As workers struggled to supply power to the reactors coolant systems and restore power to their control rooms, a number of hydrogen-air chemical explosions occurred, the first in Unit 1, on 12 March and the last in Unit 4, on 15 March.[12][13][14] It is estimated that the hot zirconium fuel cladding-water reaction in reactors 1-3 produced 800 to 1000 kilograms of hydrogen gas each, which was vented out of the reactor pressure vessel, and mixed with the ambient air, eventually reaching explosive concentration limits in units 1 and 3, and due to piping connections between units 3 and 4, or alternatively from the same reaction occurring in the spent fuel pool in unit 4 itself,[15] unit 4 also filled with hydrogen, with the hydrogen-air explosions occurring at the top of each unit, that is in their upper secondary containment building.[16][17]

There have been no fatalities linked to short term overexposure to radiation reported due to the Fukushima accident, while approximately 18,500 people died due to the earthquake and tsunami. People in the area worst affected by Japan's Fukushima nuclear accident have a slightly higher risk of developing certain cancers.[18]

A survey by the newspaper Mainichi Shimbun computed that of some 300,000 people who evacuated the area, approximately 1,600 deaths related to the evacuation conditions, such as living in temporary housing and hospital closures have occurred as of August 2013, a number comparable to the 1,599 deaths directly caused by the earthquake and tsunami in the Fukushima Prefecture in 2011. With the exact cause of the majority of these evacuation related deaths not being specified, as according to the municipalities, that would hinder the deceased relatives' application for condolence money compensation.[19][20] In terms of the worldwide future cancer burden from accumulated radiation exposures caused by the accident, in the years and decades ahead, Stanford University professor and anti-nuclear advocate Mark Z. Jacobson predicts that there will be an eventual 130 fatalities and 180 additional cancer cases, with the majority of these cases occurring in populations in the most heavily contaminated areas of Fukushima.[21][22]

In 2013, the World Health Organization indicated that the residents of the area who were evacuated were exposed to so little radiation that radiation induced health impacts are likely to be below detectable levels.[23] The negative health effects of the Fukushima nuclear disaster for populations living in the most contaminated areas include a moderately increased risk of thyroid cancer for girls, and a slightly increased risk of other cancers for infants.[24] In particular, a 2013 WHO report predicts that for populations living in the most affected areas there is a 70% higher risk of developing thyroid cancer for girls exposed as infants, a 7% higher risk of leukemia in males exposed as infants, a 6% higher risk of breast cancer in females exposed as infants and a 4% higher risk, overall, of developing solid cancers for females.[24]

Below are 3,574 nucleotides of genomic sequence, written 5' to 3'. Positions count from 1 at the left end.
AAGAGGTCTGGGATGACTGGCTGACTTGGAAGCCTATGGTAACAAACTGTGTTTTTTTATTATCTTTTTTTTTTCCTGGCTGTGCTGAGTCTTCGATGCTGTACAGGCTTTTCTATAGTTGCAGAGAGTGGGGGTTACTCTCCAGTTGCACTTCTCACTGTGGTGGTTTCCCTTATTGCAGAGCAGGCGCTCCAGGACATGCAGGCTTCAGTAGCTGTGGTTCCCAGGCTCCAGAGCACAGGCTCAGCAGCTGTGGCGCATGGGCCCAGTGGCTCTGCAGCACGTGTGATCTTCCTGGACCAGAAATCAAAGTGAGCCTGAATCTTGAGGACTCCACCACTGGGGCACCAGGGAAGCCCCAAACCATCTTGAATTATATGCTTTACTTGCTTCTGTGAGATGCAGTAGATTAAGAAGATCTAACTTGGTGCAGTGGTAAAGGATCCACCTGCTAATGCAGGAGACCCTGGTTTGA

A screening program found that more than a third (36%) of children in Fukushima Prefecture have abnormal growths in their thyroid glands, but these are not attributed to the effects of radiation.[25] As of August 2013, there have been more than 40 children newly diagnosed with thyroid cancer and other cancers in Fukushima prefecture as a whole. The government says the recent cases are unlikely to be connected with the Fukushima releases as it generally takes several years after radiation exposure for thyroid cancer to develop and similar rates of cancer occurred before the accident. Data from the Chernobyl accident showed that there was a steady then sharp increase in thyroid cancer rates following the disaster in 1986, however whether this data can be directly compared to the Fukushima nuclear disaster is still yet to be determined.[26][27] In November 2013, another report from the Fukushima Prefectural Government revealed that more children have been diagnosed with confirmed or suspected thyroid cancer. The number of children diagnosed with thyroid cancer was 59. However whether these cancers are due to radiation exposure from the Fukushima nuclear disaster is still yet to be determined. [28]